Procedural History


Appellant’s FAA Complaint

Appellant, proceeding pro se, filed a complaint with the FAA alleging that the termination of his training and his subsequent transfer were the result of unlawful gender discrimination. See 29 C.F.R. § 1614.302(a)(1). The FAA was then obligated to investigate Appellant’s allegations of employment discrimination and issue a final agency decision (“FAD”). See id. § 1614.302(d); see also id. § 1614.101–110.

On July 28, 2014, the FAA completed its investigation of Appellant’s complaint and subsequently issued its FAD. The FAD concluded that Appellant had established a prima facie case of gender discrimination, but that he failed to produce sufficient evidence of pretext; thus, the agency made an overall finding of no discrimination.


MSPB Proceedings

Appellant, still pro se, filed a mixed case appeal with the MSPB on October 15, 2014, which, in addition to review of his discrimination allegations, sought review of the FAA’s termination of his training and subsequent transfer to Harrisburg.

On October 23, 2014, an MSPB Administrative Judge (“AJ”) issued an order to show cause requiring Appellant to address whether the MSPB could exercise jurisdiction over his case. The AJ explained that “[t]he [MSPB] does not have jurisdiction over all actions that are alleged to be incorrect but only those actions in which jurisdiction is provided by pertinent statutes and regulations,” and “[i]t is the appellant’s burden to establish that the [MSPB] has jurisdiction over this appeal.” J.A. 31.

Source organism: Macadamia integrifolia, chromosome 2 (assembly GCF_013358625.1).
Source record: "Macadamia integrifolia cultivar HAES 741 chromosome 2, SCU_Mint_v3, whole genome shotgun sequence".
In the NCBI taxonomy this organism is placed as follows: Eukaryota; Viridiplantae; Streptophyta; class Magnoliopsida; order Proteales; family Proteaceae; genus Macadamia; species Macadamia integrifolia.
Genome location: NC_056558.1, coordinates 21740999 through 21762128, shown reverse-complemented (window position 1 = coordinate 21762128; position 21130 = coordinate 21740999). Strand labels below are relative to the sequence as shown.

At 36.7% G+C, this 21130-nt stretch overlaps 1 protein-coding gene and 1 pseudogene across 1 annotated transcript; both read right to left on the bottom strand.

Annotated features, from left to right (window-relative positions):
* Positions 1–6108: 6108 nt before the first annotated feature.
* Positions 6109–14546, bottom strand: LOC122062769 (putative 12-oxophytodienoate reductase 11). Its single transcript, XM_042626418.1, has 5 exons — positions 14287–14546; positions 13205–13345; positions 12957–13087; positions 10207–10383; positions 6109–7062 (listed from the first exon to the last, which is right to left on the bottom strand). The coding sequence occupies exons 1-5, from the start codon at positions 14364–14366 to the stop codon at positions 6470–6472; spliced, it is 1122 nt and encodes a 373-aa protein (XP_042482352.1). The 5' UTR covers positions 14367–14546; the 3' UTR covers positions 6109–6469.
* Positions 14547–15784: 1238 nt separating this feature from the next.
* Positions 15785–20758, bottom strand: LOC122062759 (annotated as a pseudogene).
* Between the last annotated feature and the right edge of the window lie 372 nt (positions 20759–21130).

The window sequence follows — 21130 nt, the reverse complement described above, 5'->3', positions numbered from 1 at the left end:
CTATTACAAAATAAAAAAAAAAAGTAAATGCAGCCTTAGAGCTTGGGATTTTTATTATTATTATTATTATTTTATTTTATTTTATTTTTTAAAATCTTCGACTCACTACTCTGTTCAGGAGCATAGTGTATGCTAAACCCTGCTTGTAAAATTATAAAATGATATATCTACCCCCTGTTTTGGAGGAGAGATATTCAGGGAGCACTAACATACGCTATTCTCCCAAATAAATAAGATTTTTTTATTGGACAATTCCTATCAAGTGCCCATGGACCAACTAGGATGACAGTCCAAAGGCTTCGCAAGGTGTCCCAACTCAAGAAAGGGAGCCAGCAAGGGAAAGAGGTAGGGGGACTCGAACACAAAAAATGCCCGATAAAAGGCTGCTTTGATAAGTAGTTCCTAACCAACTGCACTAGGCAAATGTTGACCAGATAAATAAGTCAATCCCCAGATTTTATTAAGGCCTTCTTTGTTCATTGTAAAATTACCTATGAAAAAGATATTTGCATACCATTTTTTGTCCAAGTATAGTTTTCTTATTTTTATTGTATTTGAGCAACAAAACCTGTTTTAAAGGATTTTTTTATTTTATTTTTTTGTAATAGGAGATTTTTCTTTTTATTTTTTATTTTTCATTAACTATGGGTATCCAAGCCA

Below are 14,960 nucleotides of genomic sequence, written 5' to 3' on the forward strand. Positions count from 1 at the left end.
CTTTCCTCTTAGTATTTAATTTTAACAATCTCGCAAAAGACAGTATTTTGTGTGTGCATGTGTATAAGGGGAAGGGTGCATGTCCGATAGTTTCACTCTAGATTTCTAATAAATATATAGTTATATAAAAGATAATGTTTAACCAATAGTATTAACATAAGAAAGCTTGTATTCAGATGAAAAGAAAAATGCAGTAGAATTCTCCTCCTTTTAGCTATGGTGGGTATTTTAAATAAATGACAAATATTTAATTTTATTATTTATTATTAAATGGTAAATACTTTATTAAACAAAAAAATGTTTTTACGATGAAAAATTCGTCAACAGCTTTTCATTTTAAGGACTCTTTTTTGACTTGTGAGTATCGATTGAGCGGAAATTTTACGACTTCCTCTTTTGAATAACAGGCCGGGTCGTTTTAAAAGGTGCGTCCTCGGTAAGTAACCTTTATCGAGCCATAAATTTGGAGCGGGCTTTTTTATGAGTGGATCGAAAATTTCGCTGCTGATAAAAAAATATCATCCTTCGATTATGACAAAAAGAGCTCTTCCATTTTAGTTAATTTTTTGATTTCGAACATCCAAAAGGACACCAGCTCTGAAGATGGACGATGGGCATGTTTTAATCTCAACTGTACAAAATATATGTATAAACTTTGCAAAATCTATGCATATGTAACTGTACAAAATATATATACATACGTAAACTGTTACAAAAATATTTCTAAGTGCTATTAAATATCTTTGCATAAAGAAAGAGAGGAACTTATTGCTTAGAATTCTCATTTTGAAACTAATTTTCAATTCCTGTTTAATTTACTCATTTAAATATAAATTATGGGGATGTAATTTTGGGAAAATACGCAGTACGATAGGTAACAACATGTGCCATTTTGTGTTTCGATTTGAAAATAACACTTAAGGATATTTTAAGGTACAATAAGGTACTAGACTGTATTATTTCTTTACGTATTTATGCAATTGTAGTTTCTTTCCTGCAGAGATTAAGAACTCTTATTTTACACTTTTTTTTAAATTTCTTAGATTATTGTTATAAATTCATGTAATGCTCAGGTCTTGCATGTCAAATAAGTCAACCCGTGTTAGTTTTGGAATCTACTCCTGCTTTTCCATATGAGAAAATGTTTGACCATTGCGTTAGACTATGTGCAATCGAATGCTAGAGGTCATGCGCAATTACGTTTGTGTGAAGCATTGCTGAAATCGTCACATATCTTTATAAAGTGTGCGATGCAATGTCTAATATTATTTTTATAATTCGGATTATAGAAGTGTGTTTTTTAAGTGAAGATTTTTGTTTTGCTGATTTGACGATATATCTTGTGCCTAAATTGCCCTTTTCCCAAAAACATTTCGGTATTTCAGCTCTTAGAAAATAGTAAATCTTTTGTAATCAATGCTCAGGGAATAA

On November 2, 2014, Appellant responded to the order and asserted that the Harrisburg reassignment resulted in a reduction in grade and pay, and he explained that the Reassignment Memo “stated if I did not accept the offer of assignment [to Harrisburg], my involuntary removal from my ATCS position and Federal Service will be proposed.” J.A. 44 (emphasis supplied). On December 4, 2014, the AJ issued a supplemental order to show cause that “afford[ed] him another opportunity to submit evidence and argument to show cause why this appeal should not be dismissed.” Id. at 52. This order advised Appellant that although the MSPB typically possessed jurisdiction over reassignments that were accompanied by a reduction in grade and/or pay, reassignment must have been “involuntary” for jurisdiction to attach. Id. at 53. The order informed Appellant that it was “incumbent on [him] to establish that his acceptance of the agency’s offer rendered the assignment ․ involuntary because it was the result of duress, coercion, or misrepresentation by the agency.” Id. at 54–55. In his response, filed December 14, 2014, Appellant noted that “[i]t is obvious that if I did not accept my reassignment I would have been removed from service.” Id. at 61.

On April 12, 2016, the AJ issued her decision, concluding that the MSPB lacked jurisdiction to consider Appellant’s case. Specifically, the AJ held that the MSPB could not exercise jurisdiction over Appellant’s reassignment to Harrisburg because there was no evidence that in agreeing to the reassignment, Appellant was deprived of the “freedom of choice.” J.A. 170. The AJ noted that Appellant “accepted the reassignment,” and the FAA’s explanation that his removal from employment would be proposed if he declined the reassignment did not render that assignment involuntary: